• Debate: Would you agree or disagree with this statement? - “Living faithfully for God and doing His will means that we won’t face difficulties or ridicule.”
  • Transition: Peter begins by addressing his readers as dear friends. Then he moves to give them his advice on how to keep a proper perspective on ridicule and other forms of persecution.
LOOK IN: Unpacking the text.

1 Peter 1:12-14
Direct: Peter describes the experiences we may face and how we should respond to these situations.
  • What are the situations he describes? (List on markerboard or tear sheet under the heading, “situations”)
  • What are the responses or perspectives we should have? (List on markerboard or tear sheet under the heading, “response.”)
(Situation – fiery ordeal; Response – Shouldn’t be surprised | Situation – sufferings; Response – rejoice | Situation – ridicule; Response – remember you are blessed; it is a sign that Holy Spirit lives in you and that you are one of God’s children.)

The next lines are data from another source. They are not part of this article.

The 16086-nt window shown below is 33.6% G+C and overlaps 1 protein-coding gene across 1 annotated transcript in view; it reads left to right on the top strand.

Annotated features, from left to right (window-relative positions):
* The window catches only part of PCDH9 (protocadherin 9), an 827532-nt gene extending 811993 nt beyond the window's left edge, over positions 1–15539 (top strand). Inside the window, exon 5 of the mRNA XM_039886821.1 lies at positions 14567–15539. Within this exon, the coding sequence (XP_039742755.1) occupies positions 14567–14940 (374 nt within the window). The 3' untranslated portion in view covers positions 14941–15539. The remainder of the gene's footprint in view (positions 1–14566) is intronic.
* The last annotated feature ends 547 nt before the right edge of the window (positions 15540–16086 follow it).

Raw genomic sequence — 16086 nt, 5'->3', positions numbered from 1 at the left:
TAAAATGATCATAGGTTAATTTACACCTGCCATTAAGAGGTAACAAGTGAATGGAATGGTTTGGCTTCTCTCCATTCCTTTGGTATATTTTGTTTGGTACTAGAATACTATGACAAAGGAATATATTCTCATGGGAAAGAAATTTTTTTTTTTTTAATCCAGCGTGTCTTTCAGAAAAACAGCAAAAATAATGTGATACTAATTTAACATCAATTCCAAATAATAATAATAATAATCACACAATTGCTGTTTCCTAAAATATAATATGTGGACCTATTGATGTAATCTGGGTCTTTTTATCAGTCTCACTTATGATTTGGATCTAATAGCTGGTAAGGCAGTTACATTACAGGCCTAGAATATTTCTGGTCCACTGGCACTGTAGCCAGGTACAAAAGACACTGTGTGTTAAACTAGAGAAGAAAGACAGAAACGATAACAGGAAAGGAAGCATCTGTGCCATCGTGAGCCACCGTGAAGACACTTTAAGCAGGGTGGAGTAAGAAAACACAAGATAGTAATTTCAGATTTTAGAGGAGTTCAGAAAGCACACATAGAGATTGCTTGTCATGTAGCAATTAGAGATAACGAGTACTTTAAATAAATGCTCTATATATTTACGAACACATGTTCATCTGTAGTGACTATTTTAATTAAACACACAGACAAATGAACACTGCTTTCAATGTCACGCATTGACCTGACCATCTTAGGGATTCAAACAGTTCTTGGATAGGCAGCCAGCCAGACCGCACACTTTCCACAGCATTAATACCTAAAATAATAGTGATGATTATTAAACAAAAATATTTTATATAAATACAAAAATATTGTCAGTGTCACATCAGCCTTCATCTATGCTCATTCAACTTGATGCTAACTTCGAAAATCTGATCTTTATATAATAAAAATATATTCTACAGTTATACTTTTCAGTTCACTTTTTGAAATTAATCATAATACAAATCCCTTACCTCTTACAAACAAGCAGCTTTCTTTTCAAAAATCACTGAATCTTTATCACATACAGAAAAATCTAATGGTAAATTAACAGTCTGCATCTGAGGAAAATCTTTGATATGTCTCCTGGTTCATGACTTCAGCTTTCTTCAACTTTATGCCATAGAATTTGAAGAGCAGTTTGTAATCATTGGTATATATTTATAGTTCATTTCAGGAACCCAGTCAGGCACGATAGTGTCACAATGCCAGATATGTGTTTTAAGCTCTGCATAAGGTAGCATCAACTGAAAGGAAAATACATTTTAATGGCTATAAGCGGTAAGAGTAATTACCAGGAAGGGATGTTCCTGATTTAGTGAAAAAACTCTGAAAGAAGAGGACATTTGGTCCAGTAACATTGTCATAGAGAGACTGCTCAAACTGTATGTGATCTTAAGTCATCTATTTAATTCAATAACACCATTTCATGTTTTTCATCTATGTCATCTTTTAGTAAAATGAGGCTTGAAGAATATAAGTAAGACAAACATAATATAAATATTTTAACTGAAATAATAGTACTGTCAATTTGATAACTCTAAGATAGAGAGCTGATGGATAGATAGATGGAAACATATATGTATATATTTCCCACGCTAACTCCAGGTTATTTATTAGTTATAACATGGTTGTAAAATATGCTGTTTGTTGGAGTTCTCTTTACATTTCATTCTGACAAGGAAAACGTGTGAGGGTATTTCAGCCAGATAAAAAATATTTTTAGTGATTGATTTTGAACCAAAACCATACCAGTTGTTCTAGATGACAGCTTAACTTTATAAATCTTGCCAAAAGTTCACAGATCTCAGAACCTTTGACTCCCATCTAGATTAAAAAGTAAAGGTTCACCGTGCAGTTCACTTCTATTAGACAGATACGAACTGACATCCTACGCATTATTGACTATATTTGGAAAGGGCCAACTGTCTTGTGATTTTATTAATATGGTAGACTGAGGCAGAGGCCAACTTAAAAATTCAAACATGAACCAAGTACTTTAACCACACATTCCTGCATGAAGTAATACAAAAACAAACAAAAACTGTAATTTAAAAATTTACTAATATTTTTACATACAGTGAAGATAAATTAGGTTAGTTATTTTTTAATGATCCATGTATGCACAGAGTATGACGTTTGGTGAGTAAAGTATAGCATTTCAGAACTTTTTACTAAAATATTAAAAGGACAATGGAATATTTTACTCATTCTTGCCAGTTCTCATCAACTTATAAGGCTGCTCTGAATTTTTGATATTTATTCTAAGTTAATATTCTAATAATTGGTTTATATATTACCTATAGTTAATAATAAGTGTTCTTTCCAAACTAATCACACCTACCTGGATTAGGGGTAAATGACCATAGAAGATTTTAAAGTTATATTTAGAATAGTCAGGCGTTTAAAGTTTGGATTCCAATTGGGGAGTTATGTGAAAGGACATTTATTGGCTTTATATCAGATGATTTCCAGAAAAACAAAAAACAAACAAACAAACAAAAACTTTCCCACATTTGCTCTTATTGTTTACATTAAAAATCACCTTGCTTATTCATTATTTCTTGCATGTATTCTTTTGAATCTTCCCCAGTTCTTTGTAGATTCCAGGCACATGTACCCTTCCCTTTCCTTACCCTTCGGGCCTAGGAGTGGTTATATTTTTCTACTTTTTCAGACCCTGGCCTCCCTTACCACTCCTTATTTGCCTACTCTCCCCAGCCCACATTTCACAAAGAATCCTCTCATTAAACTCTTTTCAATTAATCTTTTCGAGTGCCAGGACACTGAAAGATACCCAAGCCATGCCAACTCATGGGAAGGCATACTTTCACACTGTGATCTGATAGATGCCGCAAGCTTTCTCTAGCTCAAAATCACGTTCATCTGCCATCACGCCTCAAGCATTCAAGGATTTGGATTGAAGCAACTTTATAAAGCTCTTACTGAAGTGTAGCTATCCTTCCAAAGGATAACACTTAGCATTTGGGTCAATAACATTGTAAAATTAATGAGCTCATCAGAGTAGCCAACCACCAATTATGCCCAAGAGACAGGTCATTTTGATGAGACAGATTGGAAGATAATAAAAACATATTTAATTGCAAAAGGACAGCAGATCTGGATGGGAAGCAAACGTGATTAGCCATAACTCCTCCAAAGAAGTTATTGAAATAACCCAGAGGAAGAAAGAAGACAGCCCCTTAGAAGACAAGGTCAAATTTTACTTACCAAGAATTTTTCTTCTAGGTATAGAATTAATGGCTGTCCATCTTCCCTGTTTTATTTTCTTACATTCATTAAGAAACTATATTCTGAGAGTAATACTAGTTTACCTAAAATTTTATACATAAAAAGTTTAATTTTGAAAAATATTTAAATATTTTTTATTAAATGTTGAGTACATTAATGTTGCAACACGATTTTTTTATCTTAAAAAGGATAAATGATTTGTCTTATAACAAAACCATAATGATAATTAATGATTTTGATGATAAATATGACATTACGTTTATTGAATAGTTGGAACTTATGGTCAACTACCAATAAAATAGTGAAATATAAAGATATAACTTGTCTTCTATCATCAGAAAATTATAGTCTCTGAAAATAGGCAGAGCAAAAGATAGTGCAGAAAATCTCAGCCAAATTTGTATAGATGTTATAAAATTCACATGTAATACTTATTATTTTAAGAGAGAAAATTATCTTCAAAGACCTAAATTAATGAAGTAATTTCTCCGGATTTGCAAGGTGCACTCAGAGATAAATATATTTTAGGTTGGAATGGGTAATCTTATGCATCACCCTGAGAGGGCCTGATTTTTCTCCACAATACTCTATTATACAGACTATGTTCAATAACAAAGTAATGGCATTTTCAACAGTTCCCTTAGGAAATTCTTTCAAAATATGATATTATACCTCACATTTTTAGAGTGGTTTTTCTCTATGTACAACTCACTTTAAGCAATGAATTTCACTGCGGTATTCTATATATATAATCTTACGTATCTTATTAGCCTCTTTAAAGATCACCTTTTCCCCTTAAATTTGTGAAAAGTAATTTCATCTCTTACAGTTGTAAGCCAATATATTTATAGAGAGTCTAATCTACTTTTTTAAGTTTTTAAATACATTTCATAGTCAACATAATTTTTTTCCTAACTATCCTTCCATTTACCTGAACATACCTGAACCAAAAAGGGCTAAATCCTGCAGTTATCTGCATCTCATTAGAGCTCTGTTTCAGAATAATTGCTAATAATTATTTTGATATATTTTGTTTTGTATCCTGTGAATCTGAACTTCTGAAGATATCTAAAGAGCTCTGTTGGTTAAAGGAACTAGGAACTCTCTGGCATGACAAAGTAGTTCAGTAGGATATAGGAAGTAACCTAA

Discuss (ETB Young Adult Teaching Plan):
  • How does a person’s suffering help him or her share in Christ’s suffering?
  • Why should the temporary nature of suffering encourage those who are enduring it?
  • How does the presence of the Holy Spirit help those enduring insults and ridicule?
Volunteers Read: Matthew 5:11-12; James 1:2-4; Romans 5:2b-5; Psalm 66:10; Zechariah 13:9; and Malachi 3:1-4

Ask: Why do you suppose the theme of suffering is so prevalent in Scripture? How do you react to the concept that suffering for living our faith is normal for Christians? How would you then summarize the purpose of suffering in the context of this passage?

Consider: Do you believe you would respond the way Peter encourages us to if you were to truly face persecution for your faith?